Synthesis and Evaluation of Lung Tissue Retentive Prodrugs

Ayre, Jack (2022) Synthesis and Evaluation of Lung Tissue Retentive Prodrugs. PhD thesis, University of Nottingham.

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In the time of a global respiratory pandemic, there has never been a more pertinent time to improve the current medications responsible for relieving the symptoms of respiratory diseases such as COPD and Asthma. Administration of drugs directly to the site of action through the pulmonary drug delivery route can give significant benefits over other traditional routes of administration i.e. oral. Avoidance of first pass metabolism in the liver, reduced drug dosage and significant reduction of compound exposure to other organs, ultimately leading to fewer side effects, are all benefits of the pulmonary delivery route. However, rapid drug elimination from lung tissue into the pulmonary vein, combined with the pan antagonistic nature of receptor antagonists and heavy presence of muscarinic receptors in other tissues, often leads to increased side effects in other organs, such as the heart.

Aims: The aim of this thesis was to design and evaluate a novel, self-activating, dibasic prodrug system as a possible method of achieving sustained delivery post inhalation. Evaluation of the method of increased lung tissue retention would then be explored using confocal microscopy to probe the lysosomal trapping potential of dibasic compounds. This system, if successful would represent a remarkable achievement in that the prodrug design could be developed to suit a wide range of chemical structures, and thus has the potential improve the inhaled PK profile of a wide variety of inhaled pharmaceuticals and thus massively expedite the development of novel-long acting treatments.

Chapter 1: Outlines the advantages of inhaled administration as a route for targeted drug delivery. In addition, it details the common mechanisms for achieving sustained drug delivery to the lung, alongside describing the pertinent need for new long acting muscarinic receptor antagonists in order to improve the current prevention and treatment of breathing difficulties in COPD and asthmatic patients.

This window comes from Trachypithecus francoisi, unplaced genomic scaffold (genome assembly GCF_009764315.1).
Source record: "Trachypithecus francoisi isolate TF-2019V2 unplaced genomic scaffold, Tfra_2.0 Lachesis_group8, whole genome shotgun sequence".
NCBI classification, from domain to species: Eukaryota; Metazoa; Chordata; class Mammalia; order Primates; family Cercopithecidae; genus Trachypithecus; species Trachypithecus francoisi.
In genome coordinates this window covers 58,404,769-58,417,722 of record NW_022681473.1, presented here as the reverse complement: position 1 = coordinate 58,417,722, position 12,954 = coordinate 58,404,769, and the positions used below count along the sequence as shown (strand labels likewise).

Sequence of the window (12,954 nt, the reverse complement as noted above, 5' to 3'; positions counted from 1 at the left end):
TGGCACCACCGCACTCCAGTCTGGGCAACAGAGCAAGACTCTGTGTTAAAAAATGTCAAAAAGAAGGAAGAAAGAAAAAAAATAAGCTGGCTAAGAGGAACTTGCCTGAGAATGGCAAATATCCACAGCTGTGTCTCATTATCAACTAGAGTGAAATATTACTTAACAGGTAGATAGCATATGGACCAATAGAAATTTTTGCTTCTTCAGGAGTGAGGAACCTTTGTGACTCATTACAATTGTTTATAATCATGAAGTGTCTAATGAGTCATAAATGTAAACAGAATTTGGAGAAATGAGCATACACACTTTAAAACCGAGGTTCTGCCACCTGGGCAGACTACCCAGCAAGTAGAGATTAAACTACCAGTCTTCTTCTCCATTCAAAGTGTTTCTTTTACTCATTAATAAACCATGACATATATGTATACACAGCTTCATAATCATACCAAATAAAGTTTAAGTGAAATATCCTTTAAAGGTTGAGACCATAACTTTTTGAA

Chapter 2: Describes the use of prodrug systems as mechanisms for improving drug delivery. In addition, it follows the development and implementation of a novel cleavable prodrug system from initial design stages, through to final in-vivo PK studies, as a method of efficaciously delivering an active muscarinic agent over a sustained period in attempt to increase the duration of action of an existing muscarinic receptor drug. It outlines the discovery of compound 24 as a novel, dibasic, pH-sensitive, self-cleaving, muscarinic prodrug capable of withstanding enzymatic cleavage in order to liberate an active muscarinic receptor antagonist at a sustained rate over 24 hours. The subsequent in-vivo pharmacokinetic studies demonstrate that when inhaled independently, over 99% of the active drug was eliminated from the lung tissue within 3 hours, but when delivered as a prodrug, sustained prodrug activation meant that the drug was present in the lung at a pharmaceutically relevant concentration for over 24 hours, with no detected exposure of the drug to blood plasma.

Chapter 3: Develops further the prodrug system introduced in chapter 1, this time focusing on an intracellular PI3K δ target. It follows an attempt to improve an intermediate drug candidate which suffered from poor physiochemical properties and thus did not progress to clinical trials. Included is the design and attempted synthesis of a series of prodrugs, which based on the results of chapter 1, would be interesting candidates for an in-vivo PK study to determine their duration of action relative to the parent drug candidates, and thus feasibility as sustained release delivery agents.

Chapter 4: Investigates how the dibasic moiety of the prodrug design affects the distribution of the prodrug in lung tissue. By taking a lysosome-targeting fluorescent probe, replacing the functionality responsible for its lysosome targeting nature with the dibasic prodrug moiety, a distribution comparison can be created. This chapter attempted to visualise the effect of incorporating a dibasic moiety into the prodrug design on the distribution and organelle sequestration.

Conclusion: A dibasic, self-activating prodrug (Compound 24) has been created which displays a much-increased lung tissue retention relative to the parent drug (Compound 1). Post intratracheal dosing, sustained release of 1 from 24 resulted in a high, pharmaceutically relevant concentration of 1 in the lung tissue for over 24 hours all from a single dose. Thus, the unique approach of using a prodrug system which incorporates lung tissue retentive chemical moieties to extend the lung residency time of a muscarinic antagonist has been successful. Further studies will determine whether an extended pharmacodynamic response has also been achieved and will help to elucidate the mechanism of lung retention.

Item Type: Thesis (University of Nottingham only) (PhD)
Supervisors: Stocks, Michael
Bosquillon, Cynthia
Keywords: drug delivery, prodrugs, pulmonary diseases
Subjects: R Medicine > RM Therapeutics. Pharmacology
R Medicine > RS Pharmacy and materia medica
Faculties/Schools: UK Campuses > Faculty of Science > School of Pharmacy
Item ID: 69487
Depositing User: Ayre, Jack
Date Deposited: 29 Aug 2023 12:15
Last Modified: 29 Aug 2023 12:15

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